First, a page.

Type of resources
Contact for the resource
The Scottish Marine Regions are 11 areas established for the purposes of regional marine planning, defined by The Scottish Marine Regions Order 2015. These regions are sub-areas of both the "Scottish marine area" defined in the Marine (Scotland) Act 2010 and "Scottish inshore region" defined in the Marine and Coastal Access Act 2009. Marine planning will take place at a local level within these regions, where regional marine planning will be delegated to Marine Planning Partnerships (MPPs).
Nature Conservation Marine Protected Areas (MPAs) are designated by Scottish Ministers under the Marine (Scotland) Act 2010. These possible MPAs have been approved by Scottish Ministers for public consultation. As such, the locations are afforded policy protection as if they were designated. The boundaries of the possible MPAs presented in this dataset represent those being consulted upon within both the 12 nautical mile Territorial Sea limit (on the basis of advice provided by Scottish Natural Heritage - the Scottish Government's adviser on all aspects of nature and landscape across Scotland) and in the UK offshore waters adjaent to Scotland (on the basis of advice provided by the Joint Nature Conservation Committee- the statutory adviser to UK Government and devolved administrations on UK-wide and international nature conservation). The following URLs provide links to the consultation process websites: www.snh.gov.uk/mpa-consultation, www.jncc.defra.gov.uk/scottish-mpa-consultation and www.scotland.gov.uk/Topics/marine/marine-consultation.
Secondary School Catchments 24/10/2016 - 13/08/2017 (Moray) (non denominational) In Moray, the education authority discharges its duty to secure adequate and efficient education for the local authority area by operating a “catchment area” system to enable parents/carers to comply with their duty to provide efficient education for their child(ren). The zones (catchment areas) are shown as delineated areas on maps. Information on these catchment areas is available at the Moray Council website. Most parents of children living within the catchment area will choose for their children to attend the designated primary and secondary school for their catchment area. If a parent wishes their child to be enrolled at a school which is not the designated catchment area school for their postal address, they must make an out-of-zone ‘placing request’.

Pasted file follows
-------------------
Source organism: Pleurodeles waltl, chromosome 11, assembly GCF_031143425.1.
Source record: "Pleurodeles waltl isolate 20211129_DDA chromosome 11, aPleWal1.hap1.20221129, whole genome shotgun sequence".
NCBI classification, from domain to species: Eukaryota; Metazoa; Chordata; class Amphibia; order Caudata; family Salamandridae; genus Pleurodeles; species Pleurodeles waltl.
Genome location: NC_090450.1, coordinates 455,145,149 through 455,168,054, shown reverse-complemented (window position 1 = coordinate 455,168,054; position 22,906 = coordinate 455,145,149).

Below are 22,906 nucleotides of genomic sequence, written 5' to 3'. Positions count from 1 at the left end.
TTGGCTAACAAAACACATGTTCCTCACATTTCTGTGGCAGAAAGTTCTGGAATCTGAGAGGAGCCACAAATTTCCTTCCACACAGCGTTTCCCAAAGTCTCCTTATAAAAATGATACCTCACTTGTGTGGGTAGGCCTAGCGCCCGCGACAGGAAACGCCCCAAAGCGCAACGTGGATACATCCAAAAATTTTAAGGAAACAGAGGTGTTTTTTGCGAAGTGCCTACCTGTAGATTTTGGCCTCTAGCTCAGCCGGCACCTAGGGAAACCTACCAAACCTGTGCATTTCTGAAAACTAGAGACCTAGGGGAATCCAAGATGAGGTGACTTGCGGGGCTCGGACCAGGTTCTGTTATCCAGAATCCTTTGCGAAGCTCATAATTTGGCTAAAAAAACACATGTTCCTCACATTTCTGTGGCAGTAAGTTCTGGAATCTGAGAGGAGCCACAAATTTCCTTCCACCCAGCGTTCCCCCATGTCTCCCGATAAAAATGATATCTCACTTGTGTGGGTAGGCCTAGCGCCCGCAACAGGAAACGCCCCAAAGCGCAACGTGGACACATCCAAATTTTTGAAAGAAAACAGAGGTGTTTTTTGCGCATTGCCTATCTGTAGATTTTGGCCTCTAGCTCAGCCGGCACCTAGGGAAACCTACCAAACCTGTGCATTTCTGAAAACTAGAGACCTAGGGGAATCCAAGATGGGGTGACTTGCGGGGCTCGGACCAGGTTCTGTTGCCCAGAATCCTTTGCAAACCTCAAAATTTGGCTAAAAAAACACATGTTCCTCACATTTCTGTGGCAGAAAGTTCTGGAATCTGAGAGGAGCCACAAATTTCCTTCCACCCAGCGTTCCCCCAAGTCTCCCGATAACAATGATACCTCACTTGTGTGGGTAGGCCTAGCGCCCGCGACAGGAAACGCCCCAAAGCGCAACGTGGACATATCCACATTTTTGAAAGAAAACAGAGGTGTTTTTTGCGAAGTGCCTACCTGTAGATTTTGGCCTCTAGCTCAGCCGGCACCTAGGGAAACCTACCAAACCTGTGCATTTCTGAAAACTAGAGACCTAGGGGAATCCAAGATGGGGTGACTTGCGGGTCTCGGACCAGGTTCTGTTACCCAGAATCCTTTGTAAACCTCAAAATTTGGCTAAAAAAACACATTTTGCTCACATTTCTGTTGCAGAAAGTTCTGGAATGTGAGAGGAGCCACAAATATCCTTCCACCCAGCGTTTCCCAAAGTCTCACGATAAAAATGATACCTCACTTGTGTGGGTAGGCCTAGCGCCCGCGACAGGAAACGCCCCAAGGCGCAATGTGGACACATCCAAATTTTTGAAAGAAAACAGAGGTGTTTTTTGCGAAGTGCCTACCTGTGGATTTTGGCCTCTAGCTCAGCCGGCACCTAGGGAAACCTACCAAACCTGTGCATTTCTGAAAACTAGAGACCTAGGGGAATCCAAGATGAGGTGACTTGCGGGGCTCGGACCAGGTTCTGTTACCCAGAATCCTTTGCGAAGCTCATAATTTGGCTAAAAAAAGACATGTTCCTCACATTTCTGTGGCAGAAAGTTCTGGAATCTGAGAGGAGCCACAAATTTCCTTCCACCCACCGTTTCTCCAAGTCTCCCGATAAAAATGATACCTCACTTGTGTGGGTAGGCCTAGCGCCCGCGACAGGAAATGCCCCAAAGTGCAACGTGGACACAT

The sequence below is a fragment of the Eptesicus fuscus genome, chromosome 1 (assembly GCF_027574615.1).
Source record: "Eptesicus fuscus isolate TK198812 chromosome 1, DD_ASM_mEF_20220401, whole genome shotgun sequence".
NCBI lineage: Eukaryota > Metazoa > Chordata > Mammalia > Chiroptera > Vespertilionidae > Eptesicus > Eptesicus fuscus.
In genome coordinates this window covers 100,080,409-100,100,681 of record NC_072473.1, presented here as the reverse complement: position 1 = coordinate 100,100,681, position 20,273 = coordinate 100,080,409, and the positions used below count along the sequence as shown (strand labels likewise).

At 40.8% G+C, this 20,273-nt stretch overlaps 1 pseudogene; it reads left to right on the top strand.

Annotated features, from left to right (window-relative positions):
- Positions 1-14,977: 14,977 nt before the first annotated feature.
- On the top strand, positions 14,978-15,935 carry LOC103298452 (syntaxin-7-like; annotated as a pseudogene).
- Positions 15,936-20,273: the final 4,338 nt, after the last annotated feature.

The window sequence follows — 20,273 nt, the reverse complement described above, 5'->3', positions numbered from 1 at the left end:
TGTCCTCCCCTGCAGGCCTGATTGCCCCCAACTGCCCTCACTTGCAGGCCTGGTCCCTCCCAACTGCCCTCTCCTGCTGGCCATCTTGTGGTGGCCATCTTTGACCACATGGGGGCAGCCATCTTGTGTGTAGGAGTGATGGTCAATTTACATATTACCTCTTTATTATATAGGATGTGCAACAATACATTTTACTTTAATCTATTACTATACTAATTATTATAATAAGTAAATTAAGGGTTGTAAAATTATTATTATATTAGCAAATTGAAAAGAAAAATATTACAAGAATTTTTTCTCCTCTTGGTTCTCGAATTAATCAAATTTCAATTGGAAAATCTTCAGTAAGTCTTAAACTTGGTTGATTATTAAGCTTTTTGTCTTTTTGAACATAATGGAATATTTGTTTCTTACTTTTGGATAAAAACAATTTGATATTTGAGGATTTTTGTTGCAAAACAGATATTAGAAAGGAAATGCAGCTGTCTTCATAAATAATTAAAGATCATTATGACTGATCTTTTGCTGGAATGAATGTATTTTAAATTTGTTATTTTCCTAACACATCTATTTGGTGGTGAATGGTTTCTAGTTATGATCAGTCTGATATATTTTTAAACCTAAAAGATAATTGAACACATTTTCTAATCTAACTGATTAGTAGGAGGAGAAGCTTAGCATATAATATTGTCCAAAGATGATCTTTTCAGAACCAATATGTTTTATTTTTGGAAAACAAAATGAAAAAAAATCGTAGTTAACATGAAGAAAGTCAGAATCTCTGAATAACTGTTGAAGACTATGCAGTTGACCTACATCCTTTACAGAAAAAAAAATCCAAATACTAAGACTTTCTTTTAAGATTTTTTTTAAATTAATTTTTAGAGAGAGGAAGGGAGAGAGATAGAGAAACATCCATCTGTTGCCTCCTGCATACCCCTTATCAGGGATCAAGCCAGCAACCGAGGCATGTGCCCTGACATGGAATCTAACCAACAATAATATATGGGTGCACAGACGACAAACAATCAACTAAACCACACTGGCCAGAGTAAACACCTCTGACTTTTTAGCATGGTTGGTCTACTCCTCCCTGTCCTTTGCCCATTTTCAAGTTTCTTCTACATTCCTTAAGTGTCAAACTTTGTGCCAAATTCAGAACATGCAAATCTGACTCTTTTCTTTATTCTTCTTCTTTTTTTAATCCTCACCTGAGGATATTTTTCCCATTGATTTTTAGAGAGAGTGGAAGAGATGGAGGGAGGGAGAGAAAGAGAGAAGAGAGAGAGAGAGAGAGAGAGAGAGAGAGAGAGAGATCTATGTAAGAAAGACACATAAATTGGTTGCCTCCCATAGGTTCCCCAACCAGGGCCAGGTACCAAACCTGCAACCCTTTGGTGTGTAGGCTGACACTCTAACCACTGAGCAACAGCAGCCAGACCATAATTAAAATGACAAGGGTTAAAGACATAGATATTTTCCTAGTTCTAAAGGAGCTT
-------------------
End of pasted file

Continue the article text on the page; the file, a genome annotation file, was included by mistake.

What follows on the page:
A 2011 LC sector was one of 2 special postcode sectors created for 2011 Census Output. A postcode sector comprises all the unit postcodes that have the same identifier except for the last two characters. Special postcode sectors are created for census output to ensure sectors conform to a minimum threshold and do not cross Council Area boundaries. LC sectors have a minimum threshold of 20 households and 50 persons, the same minimum threshold as Census Output Areas. There are 1,012 LC sectors. Corrections and Revisions Revision to Local Characteristic (LC) sector boundaries at boundary between East Renfrewshire and Renfrewshire Council areas. (7 October 2013) LC Sectors S29000556, S29000558, and S29000870 have been amended following a correction to Ordnance Survey BoundaryLine.
Boundaries of Wild Land Areas within North Ayrshire as set out in the Local Development Plan
Location of Household Waste Recycling Centres within North Ayrshire
Highland Council Area Primary School Catchments.This dataset is maintained by the Care & Learning Service.
Map layer showing Operational Areas within the Environmental Health Section of The Highland Council - North Highland, Mid Highland and West Highland.
This dataset is an amalgamation of data related to the Community Empowerment (Scotland) Act 2015 and the new duties this places on local authorities. Part 5: Asset Transfer Requests: Provides community bodies with a right to request to purchase, lease, manage or use land and buildings belonging to local authorities. Local authorities are required to create and maintain a register of land which they will make available to the public. Part 8: Common Good Property: Places a statutory duty on local authorities to establish and maintain a register of all property held by them for the common good. It also requires local authorities to publish their proposals and consult community bodies before disposing of or changing the use of common good assets. Part 9: Allotments: It requires local authorities to take reasonable steps to provide allotments if waiting lists exceed certain trigger points and strengthens the protection for allotments. Provisions allow allotments to be 250 square metres in size or a different size that is to be agreed between the person requesting an allotment and the local authority. The Act also requires fair rents to be set and allows tenants to sell surplus produce grown on an allotment (other than with a view to making a profit). There is a requirement for local authorities to develop a food growing strategy for their area, including identifying land that may be used as allotment sites and identifying other areas of land that could be used by a community for the cultivation of vegetables, fruit, herbs or flowers.
This dataset is an amalgamation of all Scottish Community Asset Registers based (partly) on previous ePIMS submissions.